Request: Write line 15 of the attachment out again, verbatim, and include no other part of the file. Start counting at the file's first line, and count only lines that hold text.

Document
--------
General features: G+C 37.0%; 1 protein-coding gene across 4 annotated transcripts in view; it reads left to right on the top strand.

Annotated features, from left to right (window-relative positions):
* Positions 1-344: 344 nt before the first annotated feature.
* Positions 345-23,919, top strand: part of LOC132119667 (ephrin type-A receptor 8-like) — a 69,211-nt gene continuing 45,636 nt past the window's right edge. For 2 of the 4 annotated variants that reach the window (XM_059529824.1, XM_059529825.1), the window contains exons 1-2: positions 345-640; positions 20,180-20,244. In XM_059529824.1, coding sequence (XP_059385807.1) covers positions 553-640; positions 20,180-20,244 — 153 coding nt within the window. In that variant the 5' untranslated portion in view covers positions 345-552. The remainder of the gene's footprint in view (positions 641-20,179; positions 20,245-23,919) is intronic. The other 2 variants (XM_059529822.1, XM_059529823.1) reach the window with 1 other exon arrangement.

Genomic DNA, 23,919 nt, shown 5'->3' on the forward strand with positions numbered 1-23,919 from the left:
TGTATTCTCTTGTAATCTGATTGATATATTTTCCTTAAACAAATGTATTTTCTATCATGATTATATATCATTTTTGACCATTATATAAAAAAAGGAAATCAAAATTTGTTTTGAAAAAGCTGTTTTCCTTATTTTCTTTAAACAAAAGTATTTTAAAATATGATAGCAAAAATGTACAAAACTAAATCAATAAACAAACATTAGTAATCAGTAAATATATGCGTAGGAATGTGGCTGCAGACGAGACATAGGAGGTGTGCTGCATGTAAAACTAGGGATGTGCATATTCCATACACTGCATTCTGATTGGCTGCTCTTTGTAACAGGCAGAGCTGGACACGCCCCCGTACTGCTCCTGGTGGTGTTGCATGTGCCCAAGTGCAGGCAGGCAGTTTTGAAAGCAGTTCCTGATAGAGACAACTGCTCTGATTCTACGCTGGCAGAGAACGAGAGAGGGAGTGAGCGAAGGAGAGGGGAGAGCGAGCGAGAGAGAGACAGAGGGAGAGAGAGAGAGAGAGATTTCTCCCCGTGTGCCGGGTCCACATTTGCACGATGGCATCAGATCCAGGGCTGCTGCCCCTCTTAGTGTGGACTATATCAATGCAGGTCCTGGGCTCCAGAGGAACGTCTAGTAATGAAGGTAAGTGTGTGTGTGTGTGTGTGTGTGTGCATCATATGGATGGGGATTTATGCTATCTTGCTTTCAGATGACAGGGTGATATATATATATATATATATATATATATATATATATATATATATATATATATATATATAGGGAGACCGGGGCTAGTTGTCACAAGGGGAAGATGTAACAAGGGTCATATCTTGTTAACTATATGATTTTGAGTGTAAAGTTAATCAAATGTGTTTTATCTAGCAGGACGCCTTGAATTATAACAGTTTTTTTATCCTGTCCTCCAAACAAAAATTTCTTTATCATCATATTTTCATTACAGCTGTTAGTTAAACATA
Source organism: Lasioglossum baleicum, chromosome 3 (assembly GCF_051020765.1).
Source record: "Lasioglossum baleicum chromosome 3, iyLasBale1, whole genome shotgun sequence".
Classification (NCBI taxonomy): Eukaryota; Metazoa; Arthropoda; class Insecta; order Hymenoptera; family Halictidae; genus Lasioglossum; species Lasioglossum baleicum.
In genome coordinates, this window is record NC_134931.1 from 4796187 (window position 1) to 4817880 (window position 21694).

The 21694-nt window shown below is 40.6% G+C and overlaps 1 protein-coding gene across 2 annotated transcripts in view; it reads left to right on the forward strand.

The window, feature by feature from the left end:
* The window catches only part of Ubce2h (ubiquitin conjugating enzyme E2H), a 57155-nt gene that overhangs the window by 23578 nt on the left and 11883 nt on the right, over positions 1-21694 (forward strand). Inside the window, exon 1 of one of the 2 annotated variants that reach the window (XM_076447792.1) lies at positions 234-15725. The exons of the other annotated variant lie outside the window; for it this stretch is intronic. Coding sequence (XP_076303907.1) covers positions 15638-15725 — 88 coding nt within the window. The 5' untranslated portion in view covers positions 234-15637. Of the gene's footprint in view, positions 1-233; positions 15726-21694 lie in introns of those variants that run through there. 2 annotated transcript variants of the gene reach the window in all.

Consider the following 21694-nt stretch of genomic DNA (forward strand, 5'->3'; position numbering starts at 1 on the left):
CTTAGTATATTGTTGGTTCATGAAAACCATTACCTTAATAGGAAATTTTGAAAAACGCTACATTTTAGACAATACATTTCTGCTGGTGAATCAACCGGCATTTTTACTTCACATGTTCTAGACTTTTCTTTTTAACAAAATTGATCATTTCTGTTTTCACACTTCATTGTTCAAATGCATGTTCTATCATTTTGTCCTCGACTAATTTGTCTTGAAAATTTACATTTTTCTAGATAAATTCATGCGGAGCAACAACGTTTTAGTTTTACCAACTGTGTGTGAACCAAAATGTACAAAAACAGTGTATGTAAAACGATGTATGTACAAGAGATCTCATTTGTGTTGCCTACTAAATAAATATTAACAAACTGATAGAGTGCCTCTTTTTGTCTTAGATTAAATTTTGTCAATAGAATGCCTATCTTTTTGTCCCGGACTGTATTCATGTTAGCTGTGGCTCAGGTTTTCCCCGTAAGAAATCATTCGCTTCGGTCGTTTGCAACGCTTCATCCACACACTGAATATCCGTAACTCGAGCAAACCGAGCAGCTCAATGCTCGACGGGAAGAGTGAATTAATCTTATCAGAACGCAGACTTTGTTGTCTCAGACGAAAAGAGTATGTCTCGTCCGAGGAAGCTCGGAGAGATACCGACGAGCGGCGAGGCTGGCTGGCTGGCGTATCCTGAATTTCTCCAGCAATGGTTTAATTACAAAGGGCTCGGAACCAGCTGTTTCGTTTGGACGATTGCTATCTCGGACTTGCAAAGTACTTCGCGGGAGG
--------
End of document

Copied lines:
CTTAGTATATTGTTGGTTCATGAAAACCATTACCTTAATAGGAAATTTTGAAAAACGCTACATTTTAGACAATACATTTCTGCTGGTGAATCAACCGGCATTTTTACTTCACATGTTCTAGACTTTTCTTTTTAACAAAATTGATCATTTCTGTTTTCACACTTCATTGTTCAAATGCATGTTCTATCATTTTGTCCTCGACTAATTTGTCTTGAAAATTTACATTTTTCTAGATAAATTCATGCGGAGCAACAACGTTTTAGTTTTACCAACTGTGTGTGAACCAAAATGTACAAAAACAGTGTATGTAAAACGATGTATGTACAAGAGATCTCATTTGTGTTGCCTACTAAATAAATATTAACAAACTGATAGAGTGCCTCTTTTTGTCTTAGATTAAATTTTGTCAATAGAATGCCTATCTTTTTGTCCCGGACTGTATTCATGTTAGCTGTGGCTCAGGTTTTCCCCGTAAGAAATCATTCGCTTCGGTCGTTTGCAACGCTTCATCCACACACTGAATATCCGTAACTCGAGCAAACCGAGCAGCTCAATGCTCGACGGGAAGAGTGAATTAATCTTATCAGAACGCAGACTTTGTTGTCTCAGACGAAAAGAGTATGTCTCGTCCGAGGAAGCTCGGAGAGATACCGACGAGCGGCGAGGCTGGCTGGCTGGCGTATCCTGAATTTCTCCAGCAATGGTTTAATTACAAAGGGCTCGGAACCAGCTGTTTCGTTTGGACGATTGCTATCTCGGACTTGCAAAGTACTTCGCGGGAGG